4 systems will be fully integrated, with a common set of information i.e. entered once and accessible to all, thus supporting both internal and external reporting. Hugh Evans et al (1996) state that traditionally, management accountants have provided financial results, which aim to gauge the health of the business. Over the years these results have become short-term in perspective, such as month-on-month profitability, and narrow in scope, e.g. return on capital employed. This narrow, short-term focus has become real problem for both managers and investors; therefore, such performance measures and management techniques/strategies that have more predictive power and are result oriented with a long-term perspective are needed. Furthermore, they argue that companies must adopt a more enlightened approach to assessing and managing company performance. If they do not, they will have increasing difficulty in coping with the challenges they face and achieving the goals they set themselves. If they do, they will be starting to focus on what is really important, be able to manage resources more effectively and measure and control progress towards their goals. This will help create the capability for a performance enhancing and continuous-improvement culture to flourish. Research, however, shows that senior executives have now realised that no single measure can provide a clear performance target or focus attention on the critical areas of the business, because traditional costing systems were never designed to measure activities that add value to the business. They have, therefore, changed focus of their attention from only financial indicators to a balanced view over non-financial indicators as well, through performance measurement and management systems. 2.0 Why Does A Business Need A Performance Measurement & Management System? Measurement matters; if you can t measure it, you can t manage it. An organisation s measurement system strongly affects the behaviour of people both inside and outside the organisation. If companies are to survive and prosper in information age competition, they must use measurement and management systems derived from their strategies and capabilities (Kaplan, R.S. et al, 1996b) Strategic planning and performance measurement & management in this age of information and knowledge has become crucial for coordination by ensuring consistency of decision making throughout the organisation. Performance measurement systems have always played an important role in effective planning and efficient running of a business. By measuring performance in a constructive way, some profound Copyright Page 4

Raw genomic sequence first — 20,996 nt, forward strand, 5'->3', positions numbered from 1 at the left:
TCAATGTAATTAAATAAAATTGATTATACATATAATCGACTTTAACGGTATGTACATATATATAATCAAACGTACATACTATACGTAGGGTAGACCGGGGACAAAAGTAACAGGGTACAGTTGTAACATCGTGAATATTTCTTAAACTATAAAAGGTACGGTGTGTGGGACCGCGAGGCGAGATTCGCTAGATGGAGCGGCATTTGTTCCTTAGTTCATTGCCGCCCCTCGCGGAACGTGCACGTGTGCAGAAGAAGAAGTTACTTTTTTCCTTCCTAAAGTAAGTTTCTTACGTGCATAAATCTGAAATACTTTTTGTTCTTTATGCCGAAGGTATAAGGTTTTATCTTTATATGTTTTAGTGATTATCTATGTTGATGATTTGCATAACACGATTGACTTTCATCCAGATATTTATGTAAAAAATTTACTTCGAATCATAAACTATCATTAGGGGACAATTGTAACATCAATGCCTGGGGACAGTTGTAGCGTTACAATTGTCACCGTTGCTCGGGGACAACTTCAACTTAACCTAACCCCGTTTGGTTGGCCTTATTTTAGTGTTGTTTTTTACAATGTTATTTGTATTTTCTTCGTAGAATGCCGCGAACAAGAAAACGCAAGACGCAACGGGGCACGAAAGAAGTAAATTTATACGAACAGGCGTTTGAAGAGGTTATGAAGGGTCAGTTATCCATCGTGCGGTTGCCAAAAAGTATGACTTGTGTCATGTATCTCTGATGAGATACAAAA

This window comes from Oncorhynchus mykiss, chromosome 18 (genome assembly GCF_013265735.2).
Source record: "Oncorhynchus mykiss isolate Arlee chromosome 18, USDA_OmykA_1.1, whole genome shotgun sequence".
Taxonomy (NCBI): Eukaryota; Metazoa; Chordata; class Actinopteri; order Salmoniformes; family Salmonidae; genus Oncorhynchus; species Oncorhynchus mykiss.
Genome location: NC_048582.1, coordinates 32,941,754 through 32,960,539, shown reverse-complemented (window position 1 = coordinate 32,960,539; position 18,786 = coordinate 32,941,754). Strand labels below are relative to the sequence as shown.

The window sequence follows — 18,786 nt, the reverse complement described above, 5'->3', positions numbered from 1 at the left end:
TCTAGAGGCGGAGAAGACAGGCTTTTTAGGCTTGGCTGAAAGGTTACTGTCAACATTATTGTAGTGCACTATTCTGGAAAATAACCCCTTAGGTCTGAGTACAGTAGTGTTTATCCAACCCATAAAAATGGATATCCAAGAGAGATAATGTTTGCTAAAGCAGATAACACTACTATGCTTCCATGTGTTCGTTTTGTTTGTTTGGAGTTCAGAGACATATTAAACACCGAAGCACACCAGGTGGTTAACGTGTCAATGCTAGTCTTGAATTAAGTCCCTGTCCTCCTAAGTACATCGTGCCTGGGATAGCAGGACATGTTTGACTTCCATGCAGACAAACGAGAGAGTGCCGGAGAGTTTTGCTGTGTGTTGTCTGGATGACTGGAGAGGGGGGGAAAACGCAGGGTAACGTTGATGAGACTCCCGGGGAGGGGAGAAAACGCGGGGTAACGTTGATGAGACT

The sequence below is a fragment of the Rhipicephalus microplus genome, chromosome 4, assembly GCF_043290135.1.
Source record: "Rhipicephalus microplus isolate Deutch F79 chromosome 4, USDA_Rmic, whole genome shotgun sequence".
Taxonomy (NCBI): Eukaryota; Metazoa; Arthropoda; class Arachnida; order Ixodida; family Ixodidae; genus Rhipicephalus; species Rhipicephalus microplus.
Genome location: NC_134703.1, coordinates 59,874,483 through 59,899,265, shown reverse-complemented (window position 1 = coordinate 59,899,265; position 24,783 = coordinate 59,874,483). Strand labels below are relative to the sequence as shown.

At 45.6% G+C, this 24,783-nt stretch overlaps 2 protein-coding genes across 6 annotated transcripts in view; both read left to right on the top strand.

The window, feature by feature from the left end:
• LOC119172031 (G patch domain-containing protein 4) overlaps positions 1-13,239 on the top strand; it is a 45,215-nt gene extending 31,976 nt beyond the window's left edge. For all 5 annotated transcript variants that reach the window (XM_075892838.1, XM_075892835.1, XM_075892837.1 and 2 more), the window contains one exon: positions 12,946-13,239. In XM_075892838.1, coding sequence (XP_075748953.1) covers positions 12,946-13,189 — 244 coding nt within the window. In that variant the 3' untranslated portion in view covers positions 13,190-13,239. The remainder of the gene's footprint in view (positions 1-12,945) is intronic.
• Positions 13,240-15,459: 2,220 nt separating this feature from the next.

5 improvements can be made to overall performance of an organisation. Brotherton et al (1998) argues that an effective measurement system enables the managers of an organisation to determine if the activities occurring within a facility are, in fact, supporting the achievement of objectives, and whether these objectives move the organisation closer to the stated vision. The information age environment for both manufacturing and service organisations requires new capabilities for competitive success. The ability of a company to mobilise and exploit its tangible or invisible assets has become far more decisive than investing and managing physical, tangible assets (Kaplan & Norton, 1996). Kaplan & Norton (1993), characterise performance measurement systems as an essential part of company strategy. Further, they explain that executives may introduce new strategies and innovate operating processes intended to achieve breakthrough performance, then continue to use the same short-term financial indicators they have used for decades, measures like ROI, sales growth, and operating income. Effective measurement, in their opinion, must be an integral part of the management process. Although performance measurement systems can play a key role in communicating, evaluating and rewarding the achievement of strategic objectives, research has found that many managers feel that their existing measurement systems do not adequately fulfil these functions. According to Meyer 1 (1997), a survey conducted by the Institute of Management Accounts (IMA) in 1996 found that only 15% of the respondent s measurement systems supported top management s business objectives very well, while 43 percent were less than adequate or poor. However, the fact remains that optimising and managing organisational performance across the enterprise is critical to the success of every business. The challenge has been that most companies have not understood the significant level of commitment required to accomplish this mission while dedicating the level of required resources (Smith, M. A. 2001). 2.1 Performance Measurement in Relation to TQM Rusk (1997) argues that traditionally managers used internally generated performance measures, which told them about the company s effectiveness, efficiency and productivity. According to him such an introspective view is inconsistent with the Total Quality approach mainly due to the fact that: It presumes to know what customers think about products and services. It implies a control culture where staff cannot be trusted and productivity has to be squeezed out of them. 1 Meyer, M. W. (Nov 1997) Performance, Compensation, And the Balanced Scorecard Copyright Page 5